1: EXPOSURE TO HARMFUL CHEMICAL AND BIOLOGICAL SUBSTANCES
Recycling workers, especially sorters, play a crucial role in the quality of feedstock, ultimately affecting marketplace values and the profits businesses are able to generate from their recyclable commodities. While sorting and processing technologies have come a long way, they cannot replace the dexterity and decision-making capabilities of human beings.
Workers are confronted by many hazards in sorting and processing facilities, such as material recovery facilities (MRFs), on a daily basis. To keep their waste and recycling employees safe and prevent costly accidents and workplace tragedies, recycling facility operators should understand the common risks associated with handling unpredictable waste streams.
Used hypodermic needles
Sharp objects, such as broken glass, nails, sharp metal, and wood shards
Industrial and household chemicals, including motor oil, mercury containing thermometers, solvents, and batteries
Dead and rotting animals, such as squirrels, cats, and dogs that climbed into containers looking for food and got stuck
Biohazards, such as rotting food waste, used diapers, animal faeces, and disease-causing pathogens
2: MOVING VEHICLES AND IMPROPERLY SECURED MATERIAL BALES
Because materials can weigh in excess of one ton, industrial vehicles, such as forklifts, front-end loaders, and trucks, are needed to transport waste and recyclables, putting workers at risk of being struck or run over. Heavy material bales are also capable of severely injuring or crushing workers if they are improperly stored and secured.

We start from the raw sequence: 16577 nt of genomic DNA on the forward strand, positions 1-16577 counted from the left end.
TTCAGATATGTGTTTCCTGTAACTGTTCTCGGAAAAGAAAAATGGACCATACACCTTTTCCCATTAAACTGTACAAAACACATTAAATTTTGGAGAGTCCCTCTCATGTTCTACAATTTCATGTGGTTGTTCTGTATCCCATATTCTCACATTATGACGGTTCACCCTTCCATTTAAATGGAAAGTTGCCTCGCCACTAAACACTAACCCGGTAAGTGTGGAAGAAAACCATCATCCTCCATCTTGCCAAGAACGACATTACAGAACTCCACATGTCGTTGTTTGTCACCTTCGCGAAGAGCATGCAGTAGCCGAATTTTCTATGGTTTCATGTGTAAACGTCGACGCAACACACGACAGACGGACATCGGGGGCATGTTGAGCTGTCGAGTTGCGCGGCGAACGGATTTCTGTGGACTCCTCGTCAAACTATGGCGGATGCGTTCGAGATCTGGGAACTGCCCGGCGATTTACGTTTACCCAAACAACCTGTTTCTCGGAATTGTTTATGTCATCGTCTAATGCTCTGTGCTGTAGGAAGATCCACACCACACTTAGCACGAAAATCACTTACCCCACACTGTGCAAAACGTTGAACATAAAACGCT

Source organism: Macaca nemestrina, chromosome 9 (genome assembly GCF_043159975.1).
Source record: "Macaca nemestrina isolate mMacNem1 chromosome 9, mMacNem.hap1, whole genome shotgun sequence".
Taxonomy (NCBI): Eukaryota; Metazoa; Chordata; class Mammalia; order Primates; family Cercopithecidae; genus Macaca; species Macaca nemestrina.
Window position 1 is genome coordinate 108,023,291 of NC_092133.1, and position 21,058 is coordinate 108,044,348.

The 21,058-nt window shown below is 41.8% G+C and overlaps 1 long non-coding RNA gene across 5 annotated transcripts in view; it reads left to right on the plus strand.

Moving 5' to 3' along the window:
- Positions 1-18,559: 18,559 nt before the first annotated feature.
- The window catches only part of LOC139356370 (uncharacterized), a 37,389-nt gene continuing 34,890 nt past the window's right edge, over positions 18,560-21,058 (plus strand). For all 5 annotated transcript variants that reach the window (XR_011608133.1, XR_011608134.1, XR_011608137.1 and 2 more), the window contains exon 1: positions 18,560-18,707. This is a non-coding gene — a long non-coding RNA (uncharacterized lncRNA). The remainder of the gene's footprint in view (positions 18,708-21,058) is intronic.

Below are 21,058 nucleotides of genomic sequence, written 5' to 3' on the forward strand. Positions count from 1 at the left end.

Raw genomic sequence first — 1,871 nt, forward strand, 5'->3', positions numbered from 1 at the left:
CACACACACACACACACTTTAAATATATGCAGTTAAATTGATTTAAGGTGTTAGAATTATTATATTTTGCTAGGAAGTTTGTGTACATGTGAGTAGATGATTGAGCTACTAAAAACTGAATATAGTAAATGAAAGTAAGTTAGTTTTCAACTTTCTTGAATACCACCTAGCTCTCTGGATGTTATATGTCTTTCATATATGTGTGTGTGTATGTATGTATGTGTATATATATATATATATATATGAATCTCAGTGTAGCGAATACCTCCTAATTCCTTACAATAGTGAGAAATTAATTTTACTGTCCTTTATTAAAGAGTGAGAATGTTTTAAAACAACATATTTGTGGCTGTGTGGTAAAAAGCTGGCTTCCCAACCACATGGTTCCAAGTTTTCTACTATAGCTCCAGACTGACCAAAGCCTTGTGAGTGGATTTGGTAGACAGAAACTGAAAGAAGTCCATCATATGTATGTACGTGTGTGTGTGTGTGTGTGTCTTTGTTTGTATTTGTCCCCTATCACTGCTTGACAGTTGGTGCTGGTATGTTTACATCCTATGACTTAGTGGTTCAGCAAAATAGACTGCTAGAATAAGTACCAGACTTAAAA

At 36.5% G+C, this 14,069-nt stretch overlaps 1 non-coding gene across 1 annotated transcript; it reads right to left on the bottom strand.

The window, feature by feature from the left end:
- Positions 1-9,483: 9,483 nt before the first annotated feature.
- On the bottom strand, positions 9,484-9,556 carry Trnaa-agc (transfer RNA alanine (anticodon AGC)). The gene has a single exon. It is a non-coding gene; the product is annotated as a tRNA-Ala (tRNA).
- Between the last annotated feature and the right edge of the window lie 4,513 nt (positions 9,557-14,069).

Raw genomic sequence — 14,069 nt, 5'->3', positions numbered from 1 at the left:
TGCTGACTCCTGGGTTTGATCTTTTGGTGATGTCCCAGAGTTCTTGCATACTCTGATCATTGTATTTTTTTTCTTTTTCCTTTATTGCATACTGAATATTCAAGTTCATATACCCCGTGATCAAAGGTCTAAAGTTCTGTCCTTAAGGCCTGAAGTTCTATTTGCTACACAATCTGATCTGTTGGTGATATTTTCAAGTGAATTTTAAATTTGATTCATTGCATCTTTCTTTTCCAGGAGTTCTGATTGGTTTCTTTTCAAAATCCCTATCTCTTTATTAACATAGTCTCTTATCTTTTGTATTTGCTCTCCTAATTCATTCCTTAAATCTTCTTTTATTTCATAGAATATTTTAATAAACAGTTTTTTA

3: MOVING MACHINERY: COMPACTORS, CONVEYOR BELTS, AND SORTING MACHINERY
Most recycling equipment requires cleaning, servicing, adjustments, or some other sort of general maintenance to maintain efficient processing and sorting activities. If proper lockout-tagout procedures aren’t implemented when workers must service or unjam equipment, employees could face amputations or fatal crushing injuries. Lock and tag procedures are a safety measure used to ensure dangerous machines are properly shut off and cannot restart before servicing is complete.
4: RESPIRATORY HAZARDS: DUST AND AIRBORNE CONTAMINANTS
Waste and recyclables workers must often twist, reach, jump, and stoop to sort materials on fast-paced conveyor belts with fixed widths and heights. Because sorters often stand bent forward for hours at a time using recurrent motions, they can suffer from repetitive stress injuries of the back, shoulder, knees, hands, and fingers.
If you own or operate a material recovery facility or run a business recycling programme and would like to mitigate the risks posed to your waste and recycling workers, contact our experts for a free, no-obligation quote at Meridian Environmental Consultants Ltd (MEC) on email@example.com or telephone +44 (0)1423 549629.